In Givaudan Fragrances Corp. v. Aetna Cas. & Sur. Co., 2017 WL 429476 (N.J. Feb. 1, 2017), the New Jersey Supreme Court held that an anti-assignment clause in an insurance policy does not prevent the post-loss assignment of an insurance claim. Givaudan dealt with the issue of the assignment of claims under decades-old insurance policies. The case involved claims for costs incurred to remediate environmental contamination of soil and groundwater. The policies in question were issued between 1964 and 1986 and had been assigned to the plaintiff in 2010, long after they had expired, by the plaintiff’s predecessor corporations. The plaintiff acquired the rights under the policies through “a series of very complex corporate mergers, transfers, and re-formations . . . .” See Givaudan, 442 N.J. Super. 28, 32 (App. Div. 2016), aff’d, 2017 WL 429476.
The insurers who issued the policies refused to recognize the assignment of the policies to the plaintiff. The policies explicitly prohibited assignment without the consent of the insurers and such consent was never obtained. The plaintiff moved for summary judgment and the insurers cross-moved for summary judgment. The trial judge ruled in favor of the insurers, finding, among other things, that the assignment was not valid. In a decision that was the subject of a prior blog post, the Appellate Division reversed, noting that since at least the 1950s, New Jersey courts have held that an insured may assign a claim or potential claim under an occurrence-based policy after a loss occurs. See https://njinsuranceblog.com/court-upholds-post-loss-assignment-of-claims-under-decades-old-insurance-policies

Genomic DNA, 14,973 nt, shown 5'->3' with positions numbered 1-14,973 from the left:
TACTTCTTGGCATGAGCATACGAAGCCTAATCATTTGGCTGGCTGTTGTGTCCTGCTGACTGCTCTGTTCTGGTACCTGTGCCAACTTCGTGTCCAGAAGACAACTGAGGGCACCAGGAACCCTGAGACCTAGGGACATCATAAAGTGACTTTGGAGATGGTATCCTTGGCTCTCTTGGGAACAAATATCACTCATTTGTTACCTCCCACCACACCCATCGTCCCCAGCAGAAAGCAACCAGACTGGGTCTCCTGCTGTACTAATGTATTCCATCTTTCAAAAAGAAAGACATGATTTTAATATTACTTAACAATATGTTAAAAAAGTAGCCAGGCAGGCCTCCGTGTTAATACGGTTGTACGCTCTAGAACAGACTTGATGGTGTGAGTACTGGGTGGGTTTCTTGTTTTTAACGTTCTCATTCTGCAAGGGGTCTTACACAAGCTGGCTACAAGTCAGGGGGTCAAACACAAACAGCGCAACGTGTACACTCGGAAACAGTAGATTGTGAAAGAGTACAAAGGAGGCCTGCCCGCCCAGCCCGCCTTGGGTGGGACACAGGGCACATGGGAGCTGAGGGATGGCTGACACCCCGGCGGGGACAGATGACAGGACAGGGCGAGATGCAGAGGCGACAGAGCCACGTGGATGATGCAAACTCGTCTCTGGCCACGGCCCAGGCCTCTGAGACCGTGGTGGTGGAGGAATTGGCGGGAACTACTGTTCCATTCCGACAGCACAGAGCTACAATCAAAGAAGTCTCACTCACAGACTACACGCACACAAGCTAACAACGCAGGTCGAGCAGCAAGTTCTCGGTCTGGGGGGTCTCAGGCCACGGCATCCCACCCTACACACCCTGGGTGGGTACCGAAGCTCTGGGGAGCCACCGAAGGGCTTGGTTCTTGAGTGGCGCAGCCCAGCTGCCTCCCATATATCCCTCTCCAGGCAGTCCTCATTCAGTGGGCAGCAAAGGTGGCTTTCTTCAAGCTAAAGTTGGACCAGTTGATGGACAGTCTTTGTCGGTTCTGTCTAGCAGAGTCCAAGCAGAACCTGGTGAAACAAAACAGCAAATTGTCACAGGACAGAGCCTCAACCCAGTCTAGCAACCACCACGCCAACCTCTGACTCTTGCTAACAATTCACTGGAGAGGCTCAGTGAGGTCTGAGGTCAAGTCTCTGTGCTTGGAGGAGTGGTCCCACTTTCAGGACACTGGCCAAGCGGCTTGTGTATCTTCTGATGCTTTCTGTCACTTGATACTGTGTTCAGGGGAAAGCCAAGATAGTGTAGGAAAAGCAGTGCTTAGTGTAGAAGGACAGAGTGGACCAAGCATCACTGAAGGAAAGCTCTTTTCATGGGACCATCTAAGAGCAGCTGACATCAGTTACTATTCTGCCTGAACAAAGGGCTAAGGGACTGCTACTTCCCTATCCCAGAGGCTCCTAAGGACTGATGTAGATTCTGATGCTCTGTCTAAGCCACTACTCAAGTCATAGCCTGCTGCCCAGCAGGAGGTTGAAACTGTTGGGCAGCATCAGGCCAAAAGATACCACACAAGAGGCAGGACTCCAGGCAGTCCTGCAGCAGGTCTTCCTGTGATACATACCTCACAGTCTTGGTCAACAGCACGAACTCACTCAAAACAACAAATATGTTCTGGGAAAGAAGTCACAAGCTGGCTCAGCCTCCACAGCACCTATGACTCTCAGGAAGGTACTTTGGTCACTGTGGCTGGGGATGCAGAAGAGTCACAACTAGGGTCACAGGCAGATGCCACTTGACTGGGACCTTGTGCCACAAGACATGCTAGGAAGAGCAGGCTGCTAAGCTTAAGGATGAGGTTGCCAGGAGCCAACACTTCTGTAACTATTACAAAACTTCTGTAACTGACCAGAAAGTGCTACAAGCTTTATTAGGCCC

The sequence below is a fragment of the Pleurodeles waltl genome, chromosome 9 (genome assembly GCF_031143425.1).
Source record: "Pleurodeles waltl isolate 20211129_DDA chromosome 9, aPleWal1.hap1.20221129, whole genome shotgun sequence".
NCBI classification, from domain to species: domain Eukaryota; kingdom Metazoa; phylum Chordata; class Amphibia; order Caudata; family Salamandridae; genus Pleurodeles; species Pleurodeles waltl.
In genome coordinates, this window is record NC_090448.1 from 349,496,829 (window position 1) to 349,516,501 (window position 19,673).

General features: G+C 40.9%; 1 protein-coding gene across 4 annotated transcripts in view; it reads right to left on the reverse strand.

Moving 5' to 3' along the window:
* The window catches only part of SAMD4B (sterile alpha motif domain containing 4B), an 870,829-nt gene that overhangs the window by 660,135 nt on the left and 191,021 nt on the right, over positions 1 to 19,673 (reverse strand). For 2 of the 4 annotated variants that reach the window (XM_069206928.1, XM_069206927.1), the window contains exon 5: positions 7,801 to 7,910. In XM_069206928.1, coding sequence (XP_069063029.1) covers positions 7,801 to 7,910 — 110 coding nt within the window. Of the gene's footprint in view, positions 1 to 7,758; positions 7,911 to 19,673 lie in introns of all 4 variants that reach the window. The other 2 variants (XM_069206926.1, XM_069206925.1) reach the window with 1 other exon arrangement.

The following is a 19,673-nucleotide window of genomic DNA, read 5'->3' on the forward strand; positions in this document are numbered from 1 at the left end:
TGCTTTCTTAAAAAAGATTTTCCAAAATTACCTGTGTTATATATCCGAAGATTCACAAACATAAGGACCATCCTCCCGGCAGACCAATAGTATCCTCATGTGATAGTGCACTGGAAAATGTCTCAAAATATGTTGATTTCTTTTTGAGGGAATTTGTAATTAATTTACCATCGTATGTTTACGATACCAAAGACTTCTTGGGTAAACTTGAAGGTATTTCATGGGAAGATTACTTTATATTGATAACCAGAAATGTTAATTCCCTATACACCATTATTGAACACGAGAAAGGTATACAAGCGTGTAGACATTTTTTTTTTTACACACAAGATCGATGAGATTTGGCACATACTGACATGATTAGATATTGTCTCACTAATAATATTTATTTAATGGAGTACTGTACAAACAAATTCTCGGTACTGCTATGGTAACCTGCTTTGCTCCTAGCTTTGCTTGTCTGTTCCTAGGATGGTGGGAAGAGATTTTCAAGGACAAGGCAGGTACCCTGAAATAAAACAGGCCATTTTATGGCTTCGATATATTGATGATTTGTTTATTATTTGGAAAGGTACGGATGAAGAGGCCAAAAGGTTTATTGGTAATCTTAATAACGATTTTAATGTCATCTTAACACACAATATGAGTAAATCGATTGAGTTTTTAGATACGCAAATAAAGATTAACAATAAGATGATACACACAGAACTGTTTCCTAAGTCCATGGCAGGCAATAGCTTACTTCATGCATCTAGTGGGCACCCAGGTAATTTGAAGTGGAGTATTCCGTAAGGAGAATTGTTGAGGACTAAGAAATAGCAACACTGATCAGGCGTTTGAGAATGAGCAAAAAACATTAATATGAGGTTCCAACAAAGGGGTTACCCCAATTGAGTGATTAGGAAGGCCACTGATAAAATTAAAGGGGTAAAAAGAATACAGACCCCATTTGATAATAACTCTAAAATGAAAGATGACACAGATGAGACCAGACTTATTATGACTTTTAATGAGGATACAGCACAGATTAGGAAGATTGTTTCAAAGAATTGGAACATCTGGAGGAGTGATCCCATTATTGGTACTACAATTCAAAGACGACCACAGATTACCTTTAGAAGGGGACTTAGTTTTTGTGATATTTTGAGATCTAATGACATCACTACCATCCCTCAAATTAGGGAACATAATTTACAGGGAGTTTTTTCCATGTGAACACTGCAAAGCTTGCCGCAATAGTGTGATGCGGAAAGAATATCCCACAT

On further appeal, the New Jersey Supreme Court affirmed the decision of the Appellate Division. The Court held that “once an insured loss has occurred, an anti-assignment clause in an occurrence policy may not provide a basis for an insurer’s declination of coverage based on the insured’s assignment of the right to invoke policy coverage for that loss.” 2017 WL 429476, *3. The reasoning behind this rule is that liability under an occurrence-based policy attaches once the occurrence takes place even though no claim has been asserted. Thus, the insurer becomes obligated to the insured on the date of the loss and that obligation may freely be assigned.
The Court was not deterred by the fact that determining liability for environmental contamination can be very difficult and imprecise:
The fact that the environmental claim will require time to sort out liability and damages resulting therefrom does not alter our conclusion. Other claims involving losses that have occurred, but which cannot be determined with precision, do not alter the conclusion that the assignment must be honored.
Id. at *15. The Court further held that “[w]here a valid post-loss claim assignment is made as to a given claim, an insurer has a duty to defend the assignee as the holder of that claim.” Id. at *17. Thus, an insurer owes the assignee both a duty to defend and a duty to indemnify it in connection with a covered loss.
The Court’s decision is not surprising. Although the New Jersey Supreme Court had not previously addressed the issue, the law in New Jersey upholding the post-loss assignment of claims dates back over 60 years. Moreover, as the Court observed, “the overwhelming majority of jurisdictions that have, over the decades, spoken on the issue” have reached the same conclusion. Id. at *10.
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